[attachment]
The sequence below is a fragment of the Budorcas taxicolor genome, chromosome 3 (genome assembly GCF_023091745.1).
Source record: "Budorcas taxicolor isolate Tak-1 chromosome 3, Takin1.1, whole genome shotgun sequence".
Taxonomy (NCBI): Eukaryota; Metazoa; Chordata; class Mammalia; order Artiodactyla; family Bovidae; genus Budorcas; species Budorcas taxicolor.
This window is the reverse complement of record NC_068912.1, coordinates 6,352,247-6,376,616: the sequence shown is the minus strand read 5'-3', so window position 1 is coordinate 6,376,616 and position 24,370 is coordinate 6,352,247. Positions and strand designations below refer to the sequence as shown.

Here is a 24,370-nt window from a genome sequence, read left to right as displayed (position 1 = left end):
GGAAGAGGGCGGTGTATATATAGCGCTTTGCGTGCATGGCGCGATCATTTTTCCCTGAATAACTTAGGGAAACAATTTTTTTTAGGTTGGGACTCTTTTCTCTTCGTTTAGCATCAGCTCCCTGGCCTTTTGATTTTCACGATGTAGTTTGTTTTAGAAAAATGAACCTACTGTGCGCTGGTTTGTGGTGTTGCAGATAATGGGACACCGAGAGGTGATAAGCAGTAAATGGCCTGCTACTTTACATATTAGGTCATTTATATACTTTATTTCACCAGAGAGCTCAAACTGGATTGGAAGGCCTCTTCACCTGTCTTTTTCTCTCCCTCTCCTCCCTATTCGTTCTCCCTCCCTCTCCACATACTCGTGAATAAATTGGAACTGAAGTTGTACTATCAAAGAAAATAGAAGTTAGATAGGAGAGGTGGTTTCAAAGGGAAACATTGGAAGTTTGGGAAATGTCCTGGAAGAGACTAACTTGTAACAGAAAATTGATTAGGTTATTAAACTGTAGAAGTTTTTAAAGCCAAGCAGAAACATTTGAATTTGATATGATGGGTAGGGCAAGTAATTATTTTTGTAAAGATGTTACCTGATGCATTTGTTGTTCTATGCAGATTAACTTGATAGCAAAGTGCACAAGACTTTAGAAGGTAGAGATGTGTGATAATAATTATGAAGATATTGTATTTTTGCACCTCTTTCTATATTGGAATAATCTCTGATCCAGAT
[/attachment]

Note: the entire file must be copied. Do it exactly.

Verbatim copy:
The sequence below is a fragment of the Budorcas taxicolor genome, chromosome 3 (genome assembly GCF_023091745.1).
Source record: "Budorcas taxicolor isolate Tak-1 chromosome 3, Takin1.1, whole genome shotgun sequence".
Taxonomy (NCBI): Eukaryota; Metazoa; Chordata; class Mammalia; order Artiodactyla; family Bovidae; genus Budorcas; species Budorcas taxicolor.
This window is the reverse complement of record NC_068912.1, coordinates 6,352,247-6,376,616: the sequence shown is the minus strand read 5'-3', so window position 1 is coordinate 6,376,616 and position 24,370 is coordinate 6,352,247. Positions and strand designations below refer to the sequence as shown.

Here is a 24,370-nt window from a genome sequence, read left to right as displayed (position 1 = left end):
GGAAGAGGGCGGTGTATATATAGCGCTTTGCGTGCATGGCGCGATCATTTTTCCCTGAATAACTTAGGGAAACAATTTTTTTTAGGTTGGGACTCTTTTCTCTTCGTTTAGCATCAGCTCCCTGGCCTTTTGATTTTCACGATGTAGTTTGTTTTAGAAAAATGAACCTACTGTGCGCTGGTTTGTGGTGTTGCAGATAATGGGACACCGAGAGGTGATAAGCAGTAAATGGCCTGCTACTTTACATATTAGGTCATTTATATACTTTATTTCACCAGAGAGCTCAAACTGGATTGGAAGGCCTCTTCACCTGTCTTTTTCTCTCCCTCTCCTCCCTATTCGTTCTCCCTCCCTCTCCACATACTCGTGAATAAATTGGAACTGAAGTTGTACTATCAAAGAAAATAGAAGTTAGATAGGAGAGGTGGTTTCAAAGGGAAACATTGGAAGTTTGGGAAATGTCCTGGAAGAGACTAACTTGTAACAGAAAATTGATTAGGTTATTAAACTGTAGAAGTTTTTAAAGCCAAGCAGAAACATTTGAATTTGATATGATGGGTAGGGCAAGTAATTATTTTTGTAAAGATGTTACCTGATGCATTTGTTGTTCTATGCAGATTAACTTGATAGCAAAGTGCACAAGACTTTAGAAGGTAGAGATGTGTGATAATAATTATGAAGATATTGTATTTTTGCACCTCTTTCTATATTGGAATAATCTCTGATCCAGAT